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"One of the world's greatest contemporary organists" (The New York Times, January 2020)


In January I finally got to experience that jolt of excitement 19th-century churchgoers knew so well when David Briggs, one of world’s greatest contemporary organists, gave a recital at St. Paul’s Chapel.


That cold day in January when Mr. Briggs gave his recital, he announced an improvisation on a theme he wouldn’t identify in advance but promised we would all know. First he played it through straight, the 30-odd notes of the famous melody by John Williams from the epic space opera “Star Wars.”
Then, after a tiny pause, Mr. Briggs organized his feet on the pedals, hunched his shoulders with a devilish expression on his face and set into a series of loud, heavy chords, conjuring a full orchestra with his hands and feet, pulling out different stops as he went along. A fugue-like section morphed into a riff on a carnival organ, then wandered into a minor-key lament in a performance that married the joy of improvised music with the unlimited capacity of the pipe organ. Turning around to face the audience and take a bow, Mr. Briggs made a gesture that’s unique among organists: He motioned to the instrument — his orchestra — so that we could applaud it too.


When the pandemic shut down live musical performances, Mr. Briggs retreated to a small town in coastal Massachusetts, where he was given the keys to a local church, the Ascension Memorial in Ipswich. From its much smaller but still grandly expressive organ, Mr. Briggs set up his phone and started streaming what became an 11-week series of daily “Hibernation Improvs,” short pieces that ranged from the meditative to the silly, with tributes to old masters — Bach, Purcell, Vierne, Duruflé — tossed in the mix.

Shut off from the real world, he tapped into that instinct that is clearly bred in the bone of every organist: to live in the moment by creating music that simultaneously evokes the past, vamps on the present and points a way to the future.


Annik LaFarge (New York Times)


Three Choirs Festival, Worcester 2021​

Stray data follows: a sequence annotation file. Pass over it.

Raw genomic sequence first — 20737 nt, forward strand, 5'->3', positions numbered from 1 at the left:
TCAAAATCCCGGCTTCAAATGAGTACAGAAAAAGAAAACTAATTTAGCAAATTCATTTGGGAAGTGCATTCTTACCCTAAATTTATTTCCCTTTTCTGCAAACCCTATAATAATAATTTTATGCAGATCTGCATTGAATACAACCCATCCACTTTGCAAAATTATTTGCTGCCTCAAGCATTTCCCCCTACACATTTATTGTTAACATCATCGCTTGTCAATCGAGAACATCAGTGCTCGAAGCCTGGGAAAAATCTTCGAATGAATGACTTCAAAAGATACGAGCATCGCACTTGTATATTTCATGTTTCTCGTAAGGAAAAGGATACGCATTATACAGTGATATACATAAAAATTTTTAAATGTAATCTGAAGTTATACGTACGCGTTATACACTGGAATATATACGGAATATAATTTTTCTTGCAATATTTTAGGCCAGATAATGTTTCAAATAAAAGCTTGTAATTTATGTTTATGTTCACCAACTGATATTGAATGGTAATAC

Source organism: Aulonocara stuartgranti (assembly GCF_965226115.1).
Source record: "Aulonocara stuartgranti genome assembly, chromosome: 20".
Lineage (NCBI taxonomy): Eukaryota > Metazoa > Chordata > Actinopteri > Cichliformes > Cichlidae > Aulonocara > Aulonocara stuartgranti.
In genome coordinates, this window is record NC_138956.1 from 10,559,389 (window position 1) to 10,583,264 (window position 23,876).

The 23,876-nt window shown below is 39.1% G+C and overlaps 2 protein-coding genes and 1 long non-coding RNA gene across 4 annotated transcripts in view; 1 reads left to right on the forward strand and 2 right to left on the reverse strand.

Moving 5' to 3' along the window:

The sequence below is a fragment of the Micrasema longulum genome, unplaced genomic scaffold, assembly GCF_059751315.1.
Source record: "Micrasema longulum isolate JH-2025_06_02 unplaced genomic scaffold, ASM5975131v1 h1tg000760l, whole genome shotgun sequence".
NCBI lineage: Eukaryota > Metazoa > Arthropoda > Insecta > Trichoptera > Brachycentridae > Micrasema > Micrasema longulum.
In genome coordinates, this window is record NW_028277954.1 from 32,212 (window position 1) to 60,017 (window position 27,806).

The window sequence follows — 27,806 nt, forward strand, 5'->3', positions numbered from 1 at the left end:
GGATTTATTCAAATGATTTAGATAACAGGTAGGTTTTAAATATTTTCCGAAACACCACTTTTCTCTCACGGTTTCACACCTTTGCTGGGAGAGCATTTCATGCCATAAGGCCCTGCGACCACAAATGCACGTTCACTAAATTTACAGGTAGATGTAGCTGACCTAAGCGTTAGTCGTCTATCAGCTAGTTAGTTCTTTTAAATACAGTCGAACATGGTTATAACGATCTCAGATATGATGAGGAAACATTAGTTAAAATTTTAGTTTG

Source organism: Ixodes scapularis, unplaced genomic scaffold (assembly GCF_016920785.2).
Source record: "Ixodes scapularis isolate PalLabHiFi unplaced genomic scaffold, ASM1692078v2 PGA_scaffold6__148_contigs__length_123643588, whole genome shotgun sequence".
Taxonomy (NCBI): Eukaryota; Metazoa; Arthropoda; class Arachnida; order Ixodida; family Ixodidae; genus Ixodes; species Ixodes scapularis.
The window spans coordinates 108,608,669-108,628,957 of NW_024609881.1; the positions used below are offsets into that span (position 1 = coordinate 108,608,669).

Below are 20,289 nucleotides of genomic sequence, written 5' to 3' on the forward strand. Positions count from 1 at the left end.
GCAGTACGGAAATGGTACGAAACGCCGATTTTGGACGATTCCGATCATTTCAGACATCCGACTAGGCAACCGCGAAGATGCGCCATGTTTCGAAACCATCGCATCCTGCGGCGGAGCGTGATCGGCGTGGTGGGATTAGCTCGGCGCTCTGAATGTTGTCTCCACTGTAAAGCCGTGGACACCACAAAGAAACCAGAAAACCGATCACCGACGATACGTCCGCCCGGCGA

'Take the staggeringly commanding (often joyously flamboyant) organ virtuoso David Briggs, now based in the United States. Briggs’s original compositions, amazing improvisations, and dazzling transcriptions of orchestral works (Mahler especially) have proved an international triumph. We were treated to his new translation of Vaughan Williams’s Fifth Symphony, entrancingly registered. How does he do it, one wonders.'

Roderic Dunnett (Church Times, 27th August 2021)



"The Cathedral was abuzz with your virtuosity and invention!"


The late John Scott, CVO, at the National Conference of the Incorporated Association of Organists, at Gloucester Cathedral, 2001


Truro Cathedral: Concert in aid of the Truro Cathedral music programme

'I’m writing to say a heartfelt thank you for the most wonderful concert last Tuesday. The uniquely extraordinary colours you get from the Willis are seemingly endless and I was captivated by every minute of the programme. So much real magic of a kind that I so rarely hear on the organ.'

Christopher Gray (Director of Music, Truro Cathedral, 20th August 2021)


James Roman (Organist, St. Luke’s United Methodist Church, Houston, TX)

Music by J S Bach, F J Haydn, Cesar Franck, Louis Vierne, Camille Saint-Saens, Paul Dukas and Improvisations

​(January 24th, 2021)

'He offered a masterful, engaging and inspired performance of works by Bach, Briggs, Franck, Haydn, Liszt, and Vierne before concluding with not one, but two absolutely jaw dropping improvisations...'


Mahler 2 transcription at King’s College, Cambridge with Cambridge University Music Society